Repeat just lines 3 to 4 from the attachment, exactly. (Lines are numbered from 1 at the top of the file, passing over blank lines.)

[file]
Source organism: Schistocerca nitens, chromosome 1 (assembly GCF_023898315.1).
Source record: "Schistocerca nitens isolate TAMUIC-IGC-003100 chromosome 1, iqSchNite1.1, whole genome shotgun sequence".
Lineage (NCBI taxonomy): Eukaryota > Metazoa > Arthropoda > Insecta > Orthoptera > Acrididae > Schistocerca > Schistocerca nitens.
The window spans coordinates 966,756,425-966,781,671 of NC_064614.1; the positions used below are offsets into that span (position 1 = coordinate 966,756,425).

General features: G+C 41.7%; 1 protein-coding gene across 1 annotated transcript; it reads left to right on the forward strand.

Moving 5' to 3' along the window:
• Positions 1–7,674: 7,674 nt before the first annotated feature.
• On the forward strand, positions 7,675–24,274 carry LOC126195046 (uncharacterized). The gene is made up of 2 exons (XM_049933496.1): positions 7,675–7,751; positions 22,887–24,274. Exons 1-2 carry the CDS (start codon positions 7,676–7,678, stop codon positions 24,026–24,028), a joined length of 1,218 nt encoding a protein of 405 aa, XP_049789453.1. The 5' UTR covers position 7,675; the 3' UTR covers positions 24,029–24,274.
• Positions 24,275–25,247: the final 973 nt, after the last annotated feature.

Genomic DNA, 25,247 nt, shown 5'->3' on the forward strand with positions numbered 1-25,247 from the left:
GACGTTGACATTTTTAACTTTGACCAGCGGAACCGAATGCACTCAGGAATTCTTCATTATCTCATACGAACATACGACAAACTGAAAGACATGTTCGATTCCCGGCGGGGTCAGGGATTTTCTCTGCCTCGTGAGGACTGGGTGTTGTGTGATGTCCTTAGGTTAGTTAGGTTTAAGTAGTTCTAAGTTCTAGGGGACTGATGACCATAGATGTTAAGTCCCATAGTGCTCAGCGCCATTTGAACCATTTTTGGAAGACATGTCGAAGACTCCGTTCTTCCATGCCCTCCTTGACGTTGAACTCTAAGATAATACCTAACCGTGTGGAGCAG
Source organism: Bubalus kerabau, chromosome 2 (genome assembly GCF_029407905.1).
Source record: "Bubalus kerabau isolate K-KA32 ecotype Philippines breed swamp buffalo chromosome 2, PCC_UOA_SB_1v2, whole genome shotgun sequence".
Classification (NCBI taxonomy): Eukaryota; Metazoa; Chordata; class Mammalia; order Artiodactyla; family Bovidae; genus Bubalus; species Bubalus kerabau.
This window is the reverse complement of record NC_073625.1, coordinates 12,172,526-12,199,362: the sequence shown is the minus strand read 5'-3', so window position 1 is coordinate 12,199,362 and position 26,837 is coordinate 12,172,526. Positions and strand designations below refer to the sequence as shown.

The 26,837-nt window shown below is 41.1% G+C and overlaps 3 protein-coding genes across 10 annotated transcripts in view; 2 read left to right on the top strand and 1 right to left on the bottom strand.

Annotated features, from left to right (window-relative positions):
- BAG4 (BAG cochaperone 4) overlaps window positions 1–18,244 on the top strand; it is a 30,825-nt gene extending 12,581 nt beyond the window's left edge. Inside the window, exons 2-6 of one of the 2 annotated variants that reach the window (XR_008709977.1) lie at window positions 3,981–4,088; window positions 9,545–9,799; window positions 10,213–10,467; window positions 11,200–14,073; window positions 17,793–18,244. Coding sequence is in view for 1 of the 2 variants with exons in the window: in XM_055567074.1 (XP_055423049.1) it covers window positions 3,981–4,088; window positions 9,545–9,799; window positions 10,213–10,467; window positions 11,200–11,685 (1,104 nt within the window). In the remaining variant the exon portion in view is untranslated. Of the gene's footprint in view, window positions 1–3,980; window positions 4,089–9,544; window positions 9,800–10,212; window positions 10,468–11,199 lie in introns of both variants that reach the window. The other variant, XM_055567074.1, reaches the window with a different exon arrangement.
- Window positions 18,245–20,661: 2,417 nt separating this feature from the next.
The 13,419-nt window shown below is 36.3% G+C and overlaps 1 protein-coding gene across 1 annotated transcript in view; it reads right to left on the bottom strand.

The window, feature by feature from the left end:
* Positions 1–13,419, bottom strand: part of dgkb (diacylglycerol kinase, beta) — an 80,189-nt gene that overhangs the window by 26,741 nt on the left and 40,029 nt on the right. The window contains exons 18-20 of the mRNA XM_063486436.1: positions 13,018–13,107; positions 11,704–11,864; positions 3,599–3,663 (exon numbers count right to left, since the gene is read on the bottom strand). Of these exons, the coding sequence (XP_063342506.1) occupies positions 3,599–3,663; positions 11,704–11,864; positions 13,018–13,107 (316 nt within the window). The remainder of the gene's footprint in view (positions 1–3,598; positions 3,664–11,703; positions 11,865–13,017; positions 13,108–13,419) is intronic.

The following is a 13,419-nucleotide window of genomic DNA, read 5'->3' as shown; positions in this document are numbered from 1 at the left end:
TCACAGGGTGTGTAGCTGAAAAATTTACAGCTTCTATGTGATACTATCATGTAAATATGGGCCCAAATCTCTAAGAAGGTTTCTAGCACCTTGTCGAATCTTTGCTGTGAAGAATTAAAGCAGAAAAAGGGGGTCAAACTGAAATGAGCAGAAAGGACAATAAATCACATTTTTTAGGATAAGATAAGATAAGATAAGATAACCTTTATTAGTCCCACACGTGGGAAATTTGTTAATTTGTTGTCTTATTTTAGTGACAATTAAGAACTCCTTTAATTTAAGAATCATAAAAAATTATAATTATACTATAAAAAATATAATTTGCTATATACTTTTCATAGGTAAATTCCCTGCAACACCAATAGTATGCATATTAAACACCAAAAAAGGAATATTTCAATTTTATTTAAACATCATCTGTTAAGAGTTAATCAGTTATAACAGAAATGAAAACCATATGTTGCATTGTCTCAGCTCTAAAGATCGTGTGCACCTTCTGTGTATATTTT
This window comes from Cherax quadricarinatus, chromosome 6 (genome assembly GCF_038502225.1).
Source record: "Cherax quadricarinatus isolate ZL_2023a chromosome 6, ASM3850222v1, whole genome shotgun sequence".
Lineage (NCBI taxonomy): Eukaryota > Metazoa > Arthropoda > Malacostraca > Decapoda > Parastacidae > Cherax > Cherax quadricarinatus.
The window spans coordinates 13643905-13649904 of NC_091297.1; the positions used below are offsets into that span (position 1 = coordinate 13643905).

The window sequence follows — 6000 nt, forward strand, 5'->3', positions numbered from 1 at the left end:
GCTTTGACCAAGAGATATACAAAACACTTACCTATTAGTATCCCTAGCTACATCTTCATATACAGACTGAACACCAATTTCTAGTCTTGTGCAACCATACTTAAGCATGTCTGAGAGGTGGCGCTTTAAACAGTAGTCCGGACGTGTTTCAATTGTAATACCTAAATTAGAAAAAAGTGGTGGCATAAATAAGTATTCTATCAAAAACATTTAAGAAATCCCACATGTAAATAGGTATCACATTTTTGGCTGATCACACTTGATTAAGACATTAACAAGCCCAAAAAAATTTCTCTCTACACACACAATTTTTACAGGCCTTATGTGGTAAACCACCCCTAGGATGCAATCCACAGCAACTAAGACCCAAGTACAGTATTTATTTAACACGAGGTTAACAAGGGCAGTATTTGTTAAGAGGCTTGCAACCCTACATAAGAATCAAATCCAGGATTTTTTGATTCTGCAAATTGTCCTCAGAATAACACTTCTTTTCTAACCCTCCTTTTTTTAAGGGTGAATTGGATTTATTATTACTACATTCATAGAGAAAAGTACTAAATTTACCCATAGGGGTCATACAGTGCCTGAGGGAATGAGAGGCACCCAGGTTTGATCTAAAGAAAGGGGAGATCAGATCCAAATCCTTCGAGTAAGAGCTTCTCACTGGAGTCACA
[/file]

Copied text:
Lineage (NCBI taxonomy): Eukaryota > Metazoa > Arthropoda > Insecta > Orthoptera > Acrididae > Schistocerca > Schistocerca nitens.
The window spans coordinates 966,756,425-966,781,671 of NC_064614.1; the positions used below are offsets into that span (position 1 = coordinate 966,756,425).